Otherwise, I think that the issue can be closed.

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    1. "One, some scientists and most philosophers of science think materialist reductionism is probably not an effective means for humans to accumulate knowledge. Modeling problems are often intractable(Navier-Stokes, PvNP, observing initial microstates and isolating systems is damned difficult). The hierarchal view of hard to soft sciences is probably not useful. (e.g. Information in chemistry is hard to reduce to physics, and non-reductive methods can provide more accurate answers to chemistry questions with greater ease than attempting to reduce to underlying physics.)"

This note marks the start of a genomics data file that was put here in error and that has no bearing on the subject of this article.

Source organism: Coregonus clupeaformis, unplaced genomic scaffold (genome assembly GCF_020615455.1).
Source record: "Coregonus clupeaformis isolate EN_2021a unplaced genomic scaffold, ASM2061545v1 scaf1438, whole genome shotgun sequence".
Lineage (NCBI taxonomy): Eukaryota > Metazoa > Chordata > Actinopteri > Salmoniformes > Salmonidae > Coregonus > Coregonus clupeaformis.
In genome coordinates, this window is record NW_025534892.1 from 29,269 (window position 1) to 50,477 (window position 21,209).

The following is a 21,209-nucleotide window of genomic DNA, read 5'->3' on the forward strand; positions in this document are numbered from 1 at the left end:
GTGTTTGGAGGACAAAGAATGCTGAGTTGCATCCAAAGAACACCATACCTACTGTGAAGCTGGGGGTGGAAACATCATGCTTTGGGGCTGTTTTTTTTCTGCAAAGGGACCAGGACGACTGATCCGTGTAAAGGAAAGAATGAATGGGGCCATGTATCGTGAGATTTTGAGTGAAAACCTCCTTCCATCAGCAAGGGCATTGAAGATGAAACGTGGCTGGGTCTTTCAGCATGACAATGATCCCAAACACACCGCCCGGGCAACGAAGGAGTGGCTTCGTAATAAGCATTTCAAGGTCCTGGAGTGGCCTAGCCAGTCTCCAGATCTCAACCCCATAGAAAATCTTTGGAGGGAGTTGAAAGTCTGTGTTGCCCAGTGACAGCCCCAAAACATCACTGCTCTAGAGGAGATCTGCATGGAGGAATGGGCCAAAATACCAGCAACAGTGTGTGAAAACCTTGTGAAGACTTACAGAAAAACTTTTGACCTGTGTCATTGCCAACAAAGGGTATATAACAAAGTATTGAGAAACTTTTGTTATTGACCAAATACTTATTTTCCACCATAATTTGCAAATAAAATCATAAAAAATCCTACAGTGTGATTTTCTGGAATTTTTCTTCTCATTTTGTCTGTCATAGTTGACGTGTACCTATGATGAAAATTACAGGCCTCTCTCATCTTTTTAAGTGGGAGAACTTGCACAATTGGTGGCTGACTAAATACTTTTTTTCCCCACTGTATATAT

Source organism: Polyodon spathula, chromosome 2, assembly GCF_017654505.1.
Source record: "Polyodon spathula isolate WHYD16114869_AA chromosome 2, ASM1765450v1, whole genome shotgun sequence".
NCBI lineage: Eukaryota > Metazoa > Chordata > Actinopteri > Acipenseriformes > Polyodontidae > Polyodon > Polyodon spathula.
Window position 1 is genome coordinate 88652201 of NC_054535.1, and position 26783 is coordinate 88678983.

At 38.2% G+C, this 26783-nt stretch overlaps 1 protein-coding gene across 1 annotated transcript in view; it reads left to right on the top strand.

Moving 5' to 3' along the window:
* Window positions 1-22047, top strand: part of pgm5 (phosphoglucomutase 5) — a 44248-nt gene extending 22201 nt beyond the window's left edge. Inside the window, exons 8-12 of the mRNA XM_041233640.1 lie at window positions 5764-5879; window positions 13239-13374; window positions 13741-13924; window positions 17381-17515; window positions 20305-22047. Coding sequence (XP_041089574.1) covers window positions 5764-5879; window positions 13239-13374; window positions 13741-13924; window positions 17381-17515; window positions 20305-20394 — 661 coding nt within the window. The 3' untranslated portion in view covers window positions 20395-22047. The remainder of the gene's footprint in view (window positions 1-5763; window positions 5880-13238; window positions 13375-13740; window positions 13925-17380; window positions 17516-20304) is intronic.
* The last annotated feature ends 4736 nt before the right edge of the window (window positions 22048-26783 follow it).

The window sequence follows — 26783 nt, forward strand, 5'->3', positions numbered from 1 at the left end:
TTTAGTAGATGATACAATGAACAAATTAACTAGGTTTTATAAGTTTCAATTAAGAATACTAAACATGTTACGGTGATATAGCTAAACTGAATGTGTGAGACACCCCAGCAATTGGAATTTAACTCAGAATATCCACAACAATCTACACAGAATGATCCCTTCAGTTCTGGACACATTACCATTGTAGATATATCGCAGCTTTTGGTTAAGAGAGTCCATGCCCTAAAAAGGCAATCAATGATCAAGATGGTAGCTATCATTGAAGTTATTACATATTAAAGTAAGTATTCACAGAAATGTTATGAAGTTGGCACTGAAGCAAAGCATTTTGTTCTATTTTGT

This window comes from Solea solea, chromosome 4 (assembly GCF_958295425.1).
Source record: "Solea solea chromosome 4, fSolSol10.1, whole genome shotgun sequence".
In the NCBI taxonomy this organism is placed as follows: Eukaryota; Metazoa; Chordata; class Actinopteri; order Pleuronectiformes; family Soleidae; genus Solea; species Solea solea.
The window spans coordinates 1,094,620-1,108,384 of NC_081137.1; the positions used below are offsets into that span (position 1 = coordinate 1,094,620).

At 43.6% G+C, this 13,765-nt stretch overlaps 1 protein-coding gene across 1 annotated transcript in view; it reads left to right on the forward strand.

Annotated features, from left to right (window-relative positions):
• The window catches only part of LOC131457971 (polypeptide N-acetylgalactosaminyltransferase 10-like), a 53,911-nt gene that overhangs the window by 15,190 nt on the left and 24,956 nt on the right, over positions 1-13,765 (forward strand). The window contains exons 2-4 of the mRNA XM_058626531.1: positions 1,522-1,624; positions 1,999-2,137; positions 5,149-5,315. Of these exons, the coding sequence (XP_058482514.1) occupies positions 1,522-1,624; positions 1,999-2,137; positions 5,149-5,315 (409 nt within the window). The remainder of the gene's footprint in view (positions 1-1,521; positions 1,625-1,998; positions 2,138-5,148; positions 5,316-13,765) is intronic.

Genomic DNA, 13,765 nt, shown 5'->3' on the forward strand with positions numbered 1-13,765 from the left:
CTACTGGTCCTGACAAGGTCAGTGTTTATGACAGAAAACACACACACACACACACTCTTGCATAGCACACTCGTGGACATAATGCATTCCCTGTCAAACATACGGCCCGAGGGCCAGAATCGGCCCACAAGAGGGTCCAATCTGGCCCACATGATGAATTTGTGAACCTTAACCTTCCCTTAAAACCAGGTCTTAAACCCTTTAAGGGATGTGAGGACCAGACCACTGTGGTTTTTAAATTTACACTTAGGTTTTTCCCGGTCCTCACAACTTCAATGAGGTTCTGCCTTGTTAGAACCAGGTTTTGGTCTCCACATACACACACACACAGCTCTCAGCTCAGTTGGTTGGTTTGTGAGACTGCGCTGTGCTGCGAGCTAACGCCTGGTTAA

So, empirically speaking, all the evidence is against you: chemistry hasn't been successfully reduced to physics, biology hasn't been successfully reduced to chemistry, etc. Reductive materialism is merely blind faith.

      "emergent properties are psychological phenomena."

      Now we are faced with a statement equivalent to "The world rests on the back of a turtle, and that rests on a turtle." Since, you know, psychology itself is supposed to be one of those emergent properties.

      "If you permit empirical methods..."

      Reductionism appears to be a huge failure.

      Here is an empirical prediction: this actual fact will not shake your faith in the least.